Via the Guardian:
Earlier this week it was revealed that an Austrian abuse phoneline had received 566 separate abuse claims since its launch in January. Local reports said a quarter related to sexual abuse, another quarter involved physical abuse and the remaining number required further investigation.
Last weekend, amid growing public disquiet over the ability of the church to investigate its own priests, Schönborn announced an independent commission to examine historic cases. There are fears that the scandal in Austria could lead to a record number of defections that would exceed the 2009 figure, when 53,000 people left the church.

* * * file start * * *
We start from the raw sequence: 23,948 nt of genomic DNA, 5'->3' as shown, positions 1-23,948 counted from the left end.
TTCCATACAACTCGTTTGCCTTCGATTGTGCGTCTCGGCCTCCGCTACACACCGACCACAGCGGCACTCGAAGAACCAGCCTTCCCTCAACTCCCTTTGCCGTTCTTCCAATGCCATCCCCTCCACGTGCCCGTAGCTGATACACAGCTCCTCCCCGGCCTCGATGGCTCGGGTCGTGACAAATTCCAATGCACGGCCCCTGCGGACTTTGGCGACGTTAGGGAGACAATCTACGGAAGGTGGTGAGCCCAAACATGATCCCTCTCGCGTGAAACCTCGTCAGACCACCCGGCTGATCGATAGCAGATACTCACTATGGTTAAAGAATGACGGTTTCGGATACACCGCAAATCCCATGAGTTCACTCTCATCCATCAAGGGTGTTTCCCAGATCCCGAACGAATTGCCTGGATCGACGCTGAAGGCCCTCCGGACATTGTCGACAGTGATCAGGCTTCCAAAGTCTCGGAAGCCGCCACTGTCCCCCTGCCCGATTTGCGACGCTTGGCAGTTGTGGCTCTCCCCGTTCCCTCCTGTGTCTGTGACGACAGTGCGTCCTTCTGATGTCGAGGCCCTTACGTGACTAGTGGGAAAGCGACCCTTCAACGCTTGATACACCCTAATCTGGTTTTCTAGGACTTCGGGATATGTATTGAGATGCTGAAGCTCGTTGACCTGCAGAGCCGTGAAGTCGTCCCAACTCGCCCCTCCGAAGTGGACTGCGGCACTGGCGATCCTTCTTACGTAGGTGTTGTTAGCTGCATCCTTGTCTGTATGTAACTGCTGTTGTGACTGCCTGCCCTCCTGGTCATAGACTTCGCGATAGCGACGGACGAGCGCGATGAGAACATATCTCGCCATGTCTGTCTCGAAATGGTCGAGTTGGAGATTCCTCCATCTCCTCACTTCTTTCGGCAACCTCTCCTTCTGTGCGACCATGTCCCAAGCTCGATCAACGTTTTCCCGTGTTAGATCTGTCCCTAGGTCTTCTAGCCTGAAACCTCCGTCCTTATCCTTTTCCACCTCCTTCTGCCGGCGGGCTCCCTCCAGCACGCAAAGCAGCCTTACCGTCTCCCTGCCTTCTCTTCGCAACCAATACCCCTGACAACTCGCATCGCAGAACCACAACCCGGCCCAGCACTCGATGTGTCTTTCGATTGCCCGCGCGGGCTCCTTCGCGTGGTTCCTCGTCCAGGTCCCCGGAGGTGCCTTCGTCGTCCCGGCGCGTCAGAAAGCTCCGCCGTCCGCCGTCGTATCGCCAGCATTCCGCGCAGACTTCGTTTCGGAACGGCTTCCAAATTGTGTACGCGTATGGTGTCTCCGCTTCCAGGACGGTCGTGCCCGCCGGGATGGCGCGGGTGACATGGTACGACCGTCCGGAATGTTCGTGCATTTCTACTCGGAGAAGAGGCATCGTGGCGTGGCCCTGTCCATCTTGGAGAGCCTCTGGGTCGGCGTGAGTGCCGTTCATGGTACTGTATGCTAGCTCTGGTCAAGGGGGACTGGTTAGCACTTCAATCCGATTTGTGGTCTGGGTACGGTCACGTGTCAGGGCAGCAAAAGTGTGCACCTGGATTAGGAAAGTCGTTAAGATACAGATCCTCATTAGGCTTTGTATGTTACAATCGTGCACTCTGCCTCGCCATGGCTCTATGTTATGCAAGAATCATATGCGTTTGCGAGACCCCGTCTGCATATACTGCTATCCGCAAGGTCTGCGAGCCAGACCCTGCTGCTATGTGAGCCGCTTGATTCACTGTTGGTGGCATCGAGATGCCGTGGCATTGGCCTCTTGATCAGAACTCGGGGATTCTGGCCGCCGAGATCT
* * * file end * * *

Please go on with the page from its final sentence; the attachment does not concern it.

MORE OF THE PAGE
Across the border in Switzerland bishops confessed to underestimating the scale of the abuse and apologised for their failings. A statement from the Swiss bishops’ conference said: “We humbly admit that we underestimated the extent of the situation. Those in charge of the diocese and religious orders made mistakes.”
It also called on those who had suffered abuse to come forward with their claims and, if necessary, press charges.
Aside from a lengthy pastoral letter to victims in the Irish Republic, the pope has made little direct reference to clerical sexual abuse recently in public. On Palm Sunday, following several attempts to link him to a cover-up in Germany, he said he would not be “intimidated by the chatter of dominant opinions”, a swipe at those calling for his resignation.